Controlling IT costs, although number nine on the top 10 list is a challenge for SMBs. IT is known to be kinetic, complex and risky and costs can spiral out of control rapidly or SMBs are unable to realize the ROI of the investment in the shortest time. Most SMBs find controlling cost to be a major challenged because there have been situations where their spend was higher than budget allocation resulted in losses. Therefore, SMBs are becoming better on their budget forecasts and moving towards cloud eliminating Capex.

Accelerating cloud adoption is a given but there is a new initiative to consolidate IT workloads. A Vice President of IT in Asia/Pacific elaborated on this topic, “we have a lot of IT workloads that is spread over public and private cloud. It is very important for us to have our data consolidated at a single place that would be a private cloud so that only our internal team has access to it and no one else could access the data without our permission. We have plans to work on private cloud provided by Microsoft Azure and AWS”. There are many other SMBs and midmarket firms who have tasked their IT departments to research and add new cloud technologies based on business requirements.

Hyperconverged Infrastructure (HCI) has moved up in its list of IT priorities driven by the promise of agility, reduced costs, scalability and centralized management. SMBs and midmarket firms are showing their preference for VMware, Cisco and Nutanix HCI offerings.

Cloud-managed SD-WAN service is a new top 10 IT priority for midmarket firms because of faster deployment, optimization of WAN bandwidth and improved operational efficiency due to automation and self-provisioning.

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WW Midmarket Hybrid Cloud penetration has reached 37 percent and 17 percent workload

Techaisle’s SMB and Midmarket Cloud adoption survey of 3200 midmarket firms and 3000 small businesses globally shows that hybrid cloud has been gaining momentum in small businesses, and is already entrenched in the mid-market firms. Hybrid accounts for 37 percent of cloud using mid-market businesses today, up 28% from 2018, and is expected to capture a lot higher proportion of new spending in the next one year. Midmarket firms are moving from public clouds to hybrid deployments with current hybrid workload at 17%, up from 12% in 2018. The current penetration is the highest in the US but planned usage is highest in Europe and Asia/Pacific.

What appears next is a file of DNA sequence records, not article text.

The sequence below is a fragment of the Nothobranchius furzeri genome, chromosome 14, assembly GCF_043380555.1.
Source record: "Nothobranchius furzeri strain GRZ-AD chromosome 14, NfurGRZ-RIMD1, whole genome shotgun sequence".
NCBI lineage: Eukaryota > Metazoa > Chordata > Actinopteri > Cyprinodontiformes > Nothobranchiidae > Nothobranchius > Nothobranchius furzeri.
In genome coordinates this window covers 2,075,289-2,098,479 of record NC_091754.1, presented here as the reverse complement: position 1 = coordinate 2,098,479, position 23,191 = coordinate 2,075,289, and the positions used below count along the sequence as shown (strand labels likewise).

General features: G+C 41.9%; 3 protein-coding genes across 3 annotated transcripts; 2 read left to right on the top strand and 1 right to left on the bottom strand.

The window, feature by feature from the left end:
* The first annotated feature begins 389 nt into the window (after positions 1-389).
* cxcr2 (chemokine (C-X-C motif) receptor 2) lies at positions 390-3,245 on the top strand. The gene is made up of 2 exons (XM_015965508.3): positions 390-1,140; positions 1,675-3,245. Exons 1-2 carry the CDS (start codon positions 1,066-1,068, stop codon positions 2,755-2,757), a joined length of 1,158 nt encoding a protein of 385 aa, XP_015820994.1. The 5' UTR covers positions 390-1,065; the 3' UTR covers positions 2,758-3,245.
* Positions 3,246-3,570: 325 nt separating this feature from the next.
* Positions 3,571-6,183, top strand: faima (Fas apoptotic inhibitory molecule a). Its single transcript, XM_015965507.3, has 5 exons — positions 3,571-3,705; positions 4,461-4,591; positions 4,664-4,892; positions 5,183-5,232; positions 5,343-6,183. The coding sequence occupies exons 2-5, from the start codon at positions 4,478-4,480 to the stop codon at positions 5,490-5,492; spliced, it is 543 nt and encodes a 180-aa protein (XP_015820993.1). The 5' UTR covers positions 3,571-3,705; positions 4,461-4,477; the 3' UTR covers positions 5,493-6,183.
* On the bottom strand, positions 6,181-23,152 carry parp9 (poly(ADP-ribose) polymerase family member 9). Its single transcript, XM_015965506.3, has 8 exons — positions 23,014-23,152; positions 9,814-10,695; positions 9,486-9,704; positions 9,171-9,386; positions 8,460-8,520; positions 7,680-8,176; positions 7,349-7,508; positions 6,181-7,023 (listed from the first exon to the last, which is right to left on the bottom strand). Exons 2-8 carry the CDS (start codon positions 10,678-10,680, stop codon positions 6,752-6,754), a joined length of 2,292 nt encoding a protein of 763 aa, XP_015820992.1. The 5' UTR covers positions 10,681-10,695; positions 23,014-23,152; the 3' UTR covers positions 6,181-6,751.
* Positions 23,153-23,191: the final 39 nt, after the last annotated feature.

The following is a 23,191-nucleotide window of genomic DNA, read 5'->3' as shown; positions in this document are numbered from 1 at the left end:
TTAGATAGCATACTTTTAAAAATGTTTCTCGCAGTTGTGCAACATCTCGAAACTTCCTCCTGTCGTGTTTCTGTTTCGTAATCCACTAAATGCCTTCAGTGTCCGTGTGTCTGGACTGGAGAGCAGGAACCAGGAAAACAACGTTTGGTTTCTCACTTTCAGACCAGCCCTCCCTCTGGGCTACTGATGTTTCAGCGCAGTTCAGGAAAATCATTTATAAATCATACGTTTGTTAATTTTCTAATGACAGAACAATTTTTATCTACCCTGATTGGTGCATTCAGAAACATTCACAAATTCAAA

There is no clear trend on the types of workloads on hybrid environments which shows that most deployments are very specific to a customer’s needs and application delivery partner’s expertise. Typical hybrid workloads include ERP, HR, CRM, finance, operations, IoT, analytics, AI, Machine Learning, SAP 4/HANA deployments, disaster recovery, critical event management, mass storage, cloud security and cloud database. Both Azure and AWS are being used by over 90% of US midmarket firms. Red Hat OpenStack is the preferred private cloud platform for 74% of US firms and Red Hat Cloudforms is the most used cloud management solution by 80% of US midmarket firms followed by VMware vRealize. Hypergrid, Morpheus, platform9 and Scalr are in low single digits. Ansible is being used by most channel partners for orchestration and automation.

Corresponding Techaisle survey with partners delivering cloud solutions to SMBs and midmarket customers reveals that Azure Stack is the most popular platform because of Microsoft’s proactive engagement, powerful and extensive Microsoft ecosystem as well as deep product portfolio. Google Anthos and AWS Outposts are picking up pace. Interesting trend is being seen from AWS partners who are beginning to use Google Anthos instead of AWS Outposts. These partners are not only working with AWS native solutions, but offering cloud solutions which are based around other cloud platforms like GCP, Oracle or Microsoft. Some of these partners prefer to use Anthos because they find it to be more of an open technology and AWS Outposts and can be easily implemented across other environments. It gives them a wider approach in terms of compatibility. They have to pay a fixed amount when using using Anthos which is variable with Outposts. None of the application delivery partners are using tools and technology from only a single vendor. The use of Open Source is dominant.

Another view of the data collected in the survey provides fascinating insight into the extent that midmarket cloud users are willing to align different delivery methods with internal requirements. Detailed analysis and segmentation of data reveals that there are pockets of demand (and overlap in these pockets) that exist for public, private and hybrid models in each segment.

Mid-market businesses